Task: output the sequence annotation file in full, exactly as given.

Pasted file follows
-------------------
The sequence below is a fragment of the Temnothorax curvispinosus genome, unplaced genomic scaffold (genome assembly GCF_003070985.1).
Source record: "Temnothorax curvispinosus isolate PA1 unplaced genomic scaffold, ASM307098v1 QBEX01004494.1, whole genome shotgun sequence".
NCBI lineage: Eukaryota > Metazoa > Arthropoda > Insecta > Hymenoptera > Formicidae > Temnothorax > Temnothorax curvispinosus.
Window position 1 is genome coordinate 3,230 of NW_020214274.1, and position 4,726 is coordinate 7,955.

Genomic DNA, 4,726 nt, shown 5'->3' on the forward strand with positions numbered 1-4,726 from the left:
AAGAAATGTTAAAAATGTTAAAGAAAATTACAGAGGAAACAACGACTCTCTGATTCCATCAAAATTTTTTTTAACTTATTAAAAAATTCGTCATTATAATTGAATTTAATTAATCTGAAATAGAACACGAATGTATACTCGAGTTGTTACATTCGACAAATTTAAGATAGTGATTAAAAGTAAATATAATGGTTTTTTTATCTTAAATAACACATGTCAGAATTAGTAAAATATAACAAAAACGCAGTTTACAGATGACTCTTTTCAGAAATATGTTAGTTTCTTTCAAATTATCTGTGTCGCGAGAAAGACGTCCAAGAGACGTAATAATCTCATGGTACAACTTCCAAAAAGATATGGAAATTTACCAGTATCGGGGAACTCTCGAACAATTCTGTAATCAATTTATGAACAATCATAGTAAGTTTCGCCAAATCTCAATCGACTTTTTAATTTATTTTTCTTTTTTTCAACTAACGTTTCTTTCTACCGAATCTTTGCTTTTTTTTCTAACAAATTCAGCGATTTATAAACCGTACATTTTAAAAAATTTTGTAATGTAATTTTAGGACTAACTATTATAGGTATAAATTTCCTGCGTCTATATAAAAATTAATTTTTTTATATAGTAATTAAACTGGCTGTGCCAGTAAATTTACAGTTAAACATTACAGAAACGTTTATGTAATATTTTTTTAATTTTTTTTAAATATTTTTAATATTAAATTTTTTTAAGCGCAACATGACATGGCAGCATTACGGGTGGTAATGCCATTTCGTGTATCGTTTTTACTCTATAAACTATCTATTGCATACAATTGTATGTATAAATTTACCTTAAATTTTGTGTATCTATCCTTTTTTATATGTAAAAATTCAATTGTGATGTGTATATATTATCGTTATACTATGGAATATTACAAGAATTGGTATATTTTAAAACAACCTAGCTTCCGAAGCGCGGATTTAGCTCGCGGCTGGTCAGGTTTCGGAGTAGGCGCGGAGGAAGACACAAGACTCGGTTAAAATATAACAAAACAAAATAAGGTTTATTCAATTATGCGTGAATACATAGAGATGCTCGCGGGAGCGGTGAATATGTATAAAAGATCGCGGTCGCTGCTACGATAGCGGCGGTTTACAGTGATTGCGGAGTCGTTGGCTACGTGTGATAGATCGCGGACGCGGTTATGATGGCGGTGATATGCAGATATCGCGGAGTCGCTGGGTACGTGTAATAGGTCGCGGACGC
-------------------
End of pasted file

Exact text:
The sequence below is a fragment of the Temnothorax curvispinosus genome, unplaced genomic scaffold (genome assembly GCF_003070985.1).
Source record: "Temnothorax curvispinosus isolate PA1 unplaced genomic scaffold, ASM307098v1 QBEX01004494.1, whole genome shotgun sequence".
NCBI lineage: Eukaryota > Metazoa > Arthropoda > Insecta > Hymenoptera > Formicidae > Temnothorax > Temnothorax curvispinosus.
Window position 1 is genome coordinate 3,230 of NW_020214274.1, and position 4,726 is coordinate 7,955.

Genomic DNA, 4,726 nt, shown 5'->3' on the forward strand with positions numbered 1-4,726 from the left:
AAGAAATGTTAAAAATGTTAAAGAAAATTACAGAGGAAACAACGACTCTCTGATTCCATCAAAATTTTTTTTAACTTATTAAAAAATTCGTCATTATAATTGAATTTAATTAATCTGAAATAGAACACGAATGTATACTCGAGTTGTTACATTCGACAAATTTAAGATAGTGATTAAAAGTAAATATAATGGTTTTTTTATCTTAAATAACACATGTCAGAATTAGTAAAATATAACAAAAACGCAGTTTACAGATGACTCTTTTCAGAAATATGTTAGTTTCTTTCAAATTATCTGTGTCGCGAGAAAGACGTCCAAGAGACGTAATAATCTCATGGTACAACTTCCAAAAAGATATGGAAATTTACCAGTATCGGGGAACTCTCGAACAATTCTGTAATCAATTTATGAACAATCATAGTAAGTTTCGCCAAATCTCAATCGACTTTTTAATTTATTTTTCTTTTTTTCAACTAACGTTTCTTTCTACCGAATCTTTGCTTTTTTTTCTAACAAATTCAGCGATTTATAAACCGTACATTTTAAAAAATTTTGTAATGTAATTTTAGGACTAACTATTATAGGTATAAATTTCCTGCGTCTATATAAAAATTAATTTTTTTATATAGTAATTAAACTGGCTGTGCCAGTAAATTTACAGTTAAACATTACAGAAACGTTTATGTAATATTTTTTTAATTTTTTTTAAATATTTTTAATATTAAATTTTTTTAAGCGCAACATGACATGGCAGCATTACGGGTGGTAATGCCATTTCGTGTATCGTTTTTACTCTATAAACTATCTATTGCATACAATTGTATGTATAAATTTACCTTAAATTTTGTGTATCTATCCTTTTTTATATGTAAAAATTCAATTGTGATGTGTATATATTATCGTTATACTATGGAATATTACAAGAATTGGTATATTTTAAAACAACCTAGCTTCCGAAGCGCGGATTTAGCTCGCGGCTGGTCAGGTTTCGGAGTAGGCGCGGAGGAAGACACAAGACTCGGTTAAAATATAACAAAACAAAATAAGGTTTATTCAATTATGCGTGAATACATAGAGATGCTCGCGGGAGCGGTGAATATGTATAAAAGATCGCGGTCGCTGCTACGATAGCGGCGGTTTACAGTGATTGCGGAGTCGTTGGCTACGTGTGATAGATCGCGGACGCGGTTATGATGGCGGTGATATGCAGATATCGCGGAGTCGCTGGGTACGTGTAATAGGTCGCGGACGC